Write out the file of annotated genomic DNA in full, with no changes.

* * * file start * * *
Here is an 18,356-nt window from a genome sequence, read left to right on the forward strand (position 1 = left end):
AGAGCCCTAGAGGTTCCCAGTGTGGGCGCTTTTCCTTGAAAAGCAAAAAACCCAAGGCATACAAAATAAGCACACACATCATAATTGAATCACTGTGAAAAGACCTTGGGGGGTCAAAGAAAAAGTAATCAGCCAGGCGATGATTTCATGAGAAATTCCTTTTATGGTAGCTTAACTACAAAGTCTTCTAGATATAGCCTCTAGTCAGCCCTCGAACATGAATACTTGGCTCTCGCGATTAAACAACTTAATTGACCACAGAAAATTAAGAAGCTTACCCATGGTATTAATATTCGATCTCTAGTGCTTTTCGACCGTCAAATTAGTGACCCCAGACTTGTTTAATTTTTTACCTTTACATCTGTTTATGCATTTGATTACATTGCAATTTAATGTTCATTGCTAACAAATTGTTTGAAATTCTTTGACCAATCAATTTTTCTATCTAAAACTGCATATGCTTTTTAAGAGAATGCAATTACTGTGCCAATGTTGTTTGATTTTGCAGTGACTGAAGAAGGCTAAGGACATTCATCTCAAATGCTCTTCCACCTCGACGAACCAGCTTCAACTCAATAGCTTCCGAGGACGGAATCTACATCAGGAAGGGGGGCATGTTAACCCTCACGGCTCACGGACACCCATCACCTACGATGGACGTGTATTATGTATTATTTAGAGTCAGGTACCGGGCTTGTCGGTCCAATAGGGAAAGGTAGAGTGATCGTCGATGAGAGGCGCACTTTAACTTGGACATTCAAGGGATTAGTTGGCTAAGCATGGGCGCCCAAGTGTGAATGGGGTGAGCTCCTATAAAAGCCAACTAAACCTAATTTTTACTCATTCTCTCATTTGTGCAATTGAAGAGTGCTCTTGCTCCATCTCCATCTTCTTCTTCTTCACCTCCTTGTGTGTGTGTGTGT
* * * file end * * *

Here is an 18,356-nt window from a genome sequence, read left to right on the forward strand (position 1 = left end):
AGAGCCCTAGAGGTTCCCAGTGTGGGCGCTTTTCCTTGAAAAGCAAAAAACCCAAGGCATACAAAATAAGCACACACATCATAATTGAATCACTGTGAAAAGACCTTGGGGGGTCAAAGAAAAAGTAATCAGCCAGGCGATGATTTCATGAGAAATTCCTTTTATGGTAGCTTAACTACAAAGTCTTCTAGATATAGCCTCTAGTCAGCCCTCGAACATGAATACTTGGCTCTCGCGATTAAACAACTTAATTGACCACAGAAAATTAAGAAGCTTACCCATGGTATTAATATTCGATCTCTAGTGCTTTTCGACCGTCAAATTAGTGACCCCAGACTTGTTTAATTTTTTACCTTTACATCTGTTTATGCATTTGATTACATTGCAATTTAATGTTCATTGCTAACAAATTGTTTGAAATTCTTTGACCAATCAATTTTTCTATCTAAAACTGCATATGCTTTTTAAGAGAATGCAATTACTGTGCCAATGTTGTTTGATTTTGCAGTGACTGAAGAAGGCTAAGGACATTCATCTCAAATGCTCTTCCACCTCGACGAACCAGCTTCAACTCAATAGCTTCCGAGGACGGAATCTACATCAGGAAGGGGGGCATGTTAACCCTCACGGCTCACGGACACCCATCACCTACGATGGACGTGTATTATGTATTATTTAGAGTCAGGTACCGGGCTTGTCGGTCCAATAGGGAAAGGTAGAGTGATCGTCGATGAGAGGCGCACTTTAACTTGGACATTCAAGGGATTAGTTGGCTAAGCATGGGCGCCCAAGTGTGAATGGGGTGAGCTCCTATAAAAGCCAACTAAACCTAATTTTTACTCATTCTCTCATTTGTGCAATTGAAGAGTGCTCTTGCTCCATCTCCATCTTCTTCTTCTTCACCTCCTTGTGTGTGTGTGTGT